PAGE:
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Examining the Trade Market for Starlin Castro

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Who wants a 28-year-old second baseman? And how does Castro stack up against other trade candidates?

MLB: Arizona Diamondbacks at Miami Marlins Jasen Vinlove-USA TODAY Sports

Stats current through 6/29 games

With just a month remaining until the 2018 MLB trade deadline, teams are separating themselves into two distinct categories: buyers and sellers. With the Marlins sitting at a record of 33-50 and 14 12 games out of the division lead, they will clearly fall into the latter category. One of the names that will be shopped for the next month will be starting second baseman Starlin Castro.

Castro was acquired in the blockbuster trade this past winter that sent franchise star Giancarlo Stanton to The Evil Empire. The primary reason for including the 28-year-old second baseman in the deal was to offset some of the salary headed to the Bronx. According to Cot’s Baseball Contracts, Castro was set to make approximately $11 million in both 2018 and 2019, with a $16 million club option in 2020 that features a $1 million buyout clause. In other words, he’s not exactly cheap, but the contract is movable if he was performing well.

Ely mentioned this in a piece just the other day, but if the season were to end today, Castro would have posted the third-worst slugging percentage in his career, a paltry .388. To date, the right hander is batting .276/.324/.388 on the year while hitting five home runs and batting in 31 runs.

The low slugging percentage begged the question for me: does Castro just not hit the ball as hard anymore? Thanks for FanGraphs, we can examine the numbers.

Starlin Castro Batted Balls Profile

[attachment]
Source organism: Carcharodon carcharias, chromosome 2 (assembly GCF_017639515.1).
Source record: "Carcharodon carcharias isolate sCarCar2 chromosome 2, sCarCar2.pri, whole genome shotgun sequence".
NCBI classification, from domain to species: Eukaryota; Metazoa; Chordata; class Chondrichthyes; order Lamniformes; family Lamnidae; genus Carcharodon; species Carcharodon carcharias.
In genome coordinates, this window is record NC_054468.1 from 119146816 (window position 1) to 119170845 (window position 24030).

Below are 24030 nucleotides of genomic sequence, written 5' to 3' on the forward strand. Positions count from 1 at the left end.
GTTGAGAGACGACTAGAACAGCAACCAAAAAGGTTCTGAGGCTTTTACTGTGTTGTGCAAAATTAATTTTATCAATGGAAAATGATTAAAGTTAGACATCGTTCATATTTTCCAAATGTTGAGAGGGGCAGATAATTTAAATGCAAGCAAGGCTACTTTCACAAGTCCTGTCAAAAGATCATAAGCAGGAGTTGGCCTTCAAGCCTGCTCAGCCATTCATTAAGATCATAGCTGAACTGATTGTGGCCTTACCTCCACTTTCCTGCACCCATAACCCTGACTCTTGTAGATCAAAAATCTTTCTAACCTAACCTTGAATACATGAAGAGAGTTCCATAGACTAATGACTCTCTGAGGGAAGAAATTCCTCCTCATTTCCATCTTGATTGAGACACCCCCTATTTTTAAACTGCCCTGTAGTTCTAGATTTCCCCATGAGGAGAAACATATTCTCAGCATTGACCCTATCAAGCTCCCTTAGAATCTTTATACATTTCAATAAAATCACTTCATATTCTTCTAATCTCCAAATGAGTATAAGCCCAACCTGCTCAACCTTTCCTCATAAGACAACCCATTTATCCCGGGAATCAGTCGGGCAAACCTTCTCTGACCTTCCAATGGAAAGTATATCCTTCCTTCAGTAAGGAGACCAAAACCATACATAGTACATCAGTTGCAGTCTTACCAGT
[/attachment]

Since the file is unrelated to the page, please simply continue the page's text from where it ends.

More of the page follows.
Year Team Soft Hit % Medium Hit % Hard Hit % SLG %
Year Team Soft Hit % Medium Hit % Hard Hit % SLG %
2010 Cubs 18.8 53.5 27.8 0.408
2011 Cubs 24.9 52.1 23.0 0.432
2012 Cubs 16.9 56.3 26.9 0.430
2013 Cubs 14.1 54.5 31.4 0.347
2014 Cubs 16.0 54.9 29.1 0.438
2015 Cubs 23.4 52.9 23.6 0.375
2016 Yankees 16.1 52.7 31.2 0.433
2017 Yankees 21.8 49.0 29.2 0.454
2018 Marlins 15.1 47.1 37.8 0.388
Stats courtesy of Fangraphs

It’s not that Castro’s batted ball profile is all that different. One number that sticks out when diving deeper is that his HR/FB ratio is down to just 6.5% in 2018, below his career average of 8.5% and down significantly compared to the seasons he spent with the Yankees, in which he posted a 15% in 2016 and 16.2% in 2017, respectively. Park factors are undoubtedly in play there, where Yankee Stadium is much more friendly confines for hitters. There were years with the Cubs that Castro’s HR/FB ratio were similar or lower than his 2018 mark to date with the Marlins, but he was more fleet of foot then, so higher amounts of doubles and particularly triples helped him posted .400+ slugging percentages.

Continuing with the theme of change and development, Castro has long been knocked for his plate discipline, but the numbers suggest he’s improving in those areas in 2018 as he is on pace to post the best BB% of his nine-year big league career. The K% is still higher than one would hope, but with strikeouts becoming more and more acceptable in today’s game, his 19.3% isn’t a major red flag. He also is on pace to post third-best number in his career for percentages of pitches swung at outside the strike zone at 32.2%. Plate discipline will never be Castro’s calling card, but he’s been better in this campaign thus far.

While the advanced analytics scouting community remains split on the value of advanced defensive metrics, Castro has graded out as average at second base. He’s posted a 1 DRS and a -0.1 UZR. FanGraphs gives him a 1.2 grade on defense thus far in 2018, culminating in a 1.0 fWAR.